Warning: Full Spoiler Alert –
The new Tom Hanks movie is really the new Emma Watson movie. I’m not sure how old she is, but she makes me feel like an old man watching his teenage daughter. The late Bill Paxton plays her father, ill with MS, and Glenne Headly her mother, devoted to caring for her husband. Ellar Coltrane is Mercer, the genuine young man whom Watson’s character, Mae, is fast friends with; apparently they have been an item at some point.
Emma’s friend Annie, played by Karen Gillian, gets her out of her small-time rut at a small, local office job and into the mix at The Circle, a powerful tech company in the San Francisco Bay Area. While I doubt Tom Hanks and crew have anything against Tim Cook and Apple, The Circle unfolds to reveal an Orwellian nightmare of sorts, and The Circle somewhat reminds one of mega-firms like Apple.
John Boyega (Star Wars: The Force Awakens) plays Ty, one of the founders of The Circle, a role that should have been further developed in this movie that kept to a high-level view of the story. Ty lets Mae konw that there is more to The Circle than meets the eye, and indicates that side is nefarioius. The movie goes on to show how involved The Circle is in the lives of its employees, their families, and the whole world.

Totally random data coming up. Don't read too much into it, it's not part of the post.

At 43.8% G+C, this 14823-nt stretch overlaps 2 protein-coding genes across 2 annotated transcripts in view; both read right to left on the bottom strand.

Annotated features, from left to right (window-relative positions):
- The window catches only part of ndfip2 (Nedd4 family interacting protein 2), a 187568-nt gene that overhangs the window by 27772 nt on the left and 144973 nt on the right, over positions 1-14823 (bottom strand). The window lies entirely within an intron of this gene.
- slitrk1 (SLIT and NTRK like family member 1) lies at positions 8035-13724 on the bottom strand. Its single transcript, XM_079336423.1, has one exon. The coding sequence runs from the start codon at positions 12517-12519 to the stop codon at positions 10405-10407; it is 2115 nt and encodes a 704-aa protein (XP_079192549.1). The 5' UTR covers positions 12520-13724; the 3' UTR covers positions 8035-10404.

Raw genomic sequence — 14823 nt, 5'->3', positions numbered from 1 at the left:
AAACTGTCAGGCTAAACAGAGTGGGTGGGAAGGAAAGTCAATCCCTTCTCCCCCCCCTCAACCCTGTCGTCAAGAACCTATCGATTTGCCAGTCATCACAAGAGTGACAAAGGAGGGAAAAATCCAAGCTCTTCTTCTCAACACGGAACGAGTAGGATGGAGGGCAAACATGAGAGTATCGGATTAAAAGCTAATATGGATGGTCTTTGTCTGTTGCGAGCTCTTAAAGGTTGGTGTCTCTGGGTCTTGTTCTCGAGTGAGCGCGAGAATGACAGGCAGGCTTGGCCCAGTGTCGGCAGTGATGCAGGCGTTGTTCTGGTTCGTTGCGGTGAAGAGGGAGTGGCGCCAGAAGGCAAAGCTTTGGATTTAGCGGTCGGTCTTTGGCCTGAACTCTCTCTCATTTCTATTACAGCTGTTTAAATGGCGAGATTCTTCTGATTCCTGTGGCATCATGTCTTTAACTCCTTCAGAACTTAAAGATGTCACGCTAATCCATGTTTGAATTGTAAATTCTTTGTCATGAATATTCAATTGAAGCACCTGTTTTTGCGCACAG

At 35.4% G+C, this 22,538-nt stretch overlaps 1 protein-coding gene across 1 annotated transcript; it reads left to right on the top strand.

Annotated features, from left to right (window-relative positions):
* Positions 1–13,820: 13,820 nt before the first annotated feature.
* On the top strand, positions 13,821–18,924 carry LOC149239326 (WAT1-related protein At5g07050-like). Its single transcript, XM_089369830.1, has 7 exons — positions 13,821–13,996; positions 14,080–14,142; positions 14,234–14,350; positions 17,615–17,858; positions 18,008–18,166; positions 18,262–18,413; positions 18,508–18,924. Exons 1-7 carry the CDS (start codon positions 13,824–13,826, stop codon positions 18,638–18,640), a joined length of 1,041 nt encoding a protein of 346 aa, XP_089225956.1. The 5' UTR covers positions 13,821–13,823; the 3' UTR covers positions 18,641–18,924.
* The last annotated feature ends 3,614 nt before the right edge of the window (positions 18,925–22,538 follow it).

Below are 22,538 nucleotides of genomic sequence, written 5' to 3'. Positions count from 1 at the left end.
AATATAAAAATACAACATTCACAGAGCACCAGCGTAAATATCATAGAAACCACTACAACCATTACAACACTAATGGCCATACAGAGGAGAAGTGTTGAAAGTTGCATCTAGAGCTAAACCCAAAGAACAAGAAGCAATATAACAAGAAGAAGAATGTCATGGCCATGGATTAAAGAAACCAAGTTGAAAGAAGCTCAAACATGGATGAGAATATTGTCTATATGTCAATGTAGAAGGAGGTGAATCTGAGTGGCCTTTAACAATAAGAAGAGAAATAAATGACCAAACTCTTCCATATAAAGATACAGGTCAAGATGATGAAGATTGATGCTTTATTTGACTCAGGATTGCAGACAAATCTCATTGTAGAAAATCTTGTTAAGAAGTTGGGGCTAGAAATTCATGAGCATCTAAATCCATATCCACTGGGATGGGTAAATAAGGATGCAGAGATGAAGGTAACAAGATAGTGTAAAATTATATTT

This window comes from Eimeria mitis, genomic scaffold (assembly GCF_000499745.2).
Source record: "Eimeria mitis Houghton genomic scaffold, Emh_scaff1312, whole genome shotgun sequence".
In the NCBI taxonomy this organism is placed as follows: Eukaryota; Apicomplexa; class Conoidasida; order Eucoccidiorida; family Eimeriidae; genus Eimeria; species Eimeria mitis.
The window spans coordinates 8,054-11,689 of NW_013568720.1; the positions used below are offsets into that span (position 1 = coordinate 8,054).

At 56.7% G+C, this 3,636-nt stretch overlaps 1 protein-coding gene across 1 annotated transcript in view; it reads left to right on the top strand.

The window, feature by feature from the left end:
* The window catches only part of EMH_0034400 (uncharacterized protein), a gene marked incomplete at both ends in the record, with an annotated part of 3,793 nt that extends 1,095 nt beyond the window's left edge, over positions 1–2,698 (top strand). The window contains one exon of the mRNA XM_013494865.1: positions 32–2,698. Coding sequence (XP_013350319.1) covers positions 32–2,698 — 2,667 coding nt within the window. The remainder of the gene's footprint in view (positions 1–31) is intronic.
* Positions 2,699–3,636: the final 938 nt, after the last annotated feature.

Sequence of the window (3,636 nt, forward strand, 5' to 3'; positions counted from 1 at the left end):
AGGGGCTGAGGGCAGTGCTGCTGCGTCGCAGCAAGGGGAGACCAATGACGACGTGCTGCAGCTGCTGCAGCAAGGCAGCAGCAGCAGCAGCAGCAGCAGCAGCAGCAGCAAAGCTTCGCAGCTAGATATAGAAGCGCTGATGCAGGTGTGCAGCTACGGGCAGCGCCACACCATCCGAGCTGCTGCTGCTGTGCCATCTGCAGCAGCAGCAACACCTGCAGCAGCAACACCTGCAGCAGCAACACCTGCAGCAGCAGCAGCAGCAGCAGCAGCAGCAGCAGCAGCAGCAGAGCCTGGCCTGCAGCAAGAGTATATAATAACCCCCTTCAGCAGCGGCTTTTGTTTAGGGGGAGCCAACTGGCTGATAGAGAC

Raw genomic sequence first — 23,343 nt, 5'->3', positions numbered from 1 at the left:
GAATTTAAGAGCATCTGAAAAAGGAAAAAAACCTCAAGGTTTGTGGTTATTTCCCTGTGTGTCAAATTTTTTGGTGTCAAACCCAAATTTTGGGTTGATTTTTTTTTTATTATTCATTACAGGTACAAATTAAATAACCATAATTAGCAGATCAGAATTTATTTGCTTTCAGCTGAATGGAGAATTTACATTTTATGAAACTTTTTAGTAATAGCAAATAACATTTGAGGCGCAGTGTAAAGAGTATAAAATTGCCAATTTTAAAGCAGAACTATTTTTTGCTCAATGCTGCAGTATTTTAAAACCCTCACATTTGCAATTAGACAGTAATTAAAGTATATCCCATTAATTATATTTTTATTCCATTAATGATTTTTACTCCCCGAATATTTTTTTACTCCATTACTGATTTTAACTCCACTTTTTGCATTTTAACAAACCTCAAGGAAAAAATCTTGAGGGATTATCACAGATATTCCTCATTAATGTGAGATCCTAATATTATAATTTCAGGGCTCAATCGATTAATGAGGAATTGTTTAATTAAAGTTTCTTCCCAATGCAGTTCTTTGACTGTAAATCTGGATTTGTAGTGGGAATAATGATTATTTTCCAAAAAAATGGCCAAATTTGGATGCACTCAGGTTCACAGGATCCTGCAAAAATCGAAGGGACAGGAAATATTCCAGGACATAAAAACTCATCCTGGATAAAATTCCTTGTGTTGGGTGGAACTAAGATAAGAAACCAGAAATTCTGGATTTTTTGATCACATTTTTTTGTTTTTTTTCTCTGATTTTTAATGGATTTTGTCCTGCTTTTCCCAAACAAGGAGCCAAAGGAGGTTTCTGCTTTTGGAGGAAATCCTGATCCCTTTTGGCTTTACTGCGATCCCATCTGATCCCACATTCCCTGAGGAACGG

Mae becomes a true acolyte of The Circle, agreeing to let her entire life be monitored for her fulfilment, protection, and to help others. When this experiment ends in tragedy, Mae briefly withdraws to the real world outside of the social cocoon at The Circle, only to return full force and triumph over the men who control the organization.
The ending leaves one wondering if this is a victory of hidden things being revealed, or if technology will continue to be abused. Will Mae keep her character with the power she now wields? Is our virtual age going to see the rise of the antichrist, or are we just in an age where science and technology will herald healing and help?
The Circle is perhaps not a great film, but it is a thought provoking journey.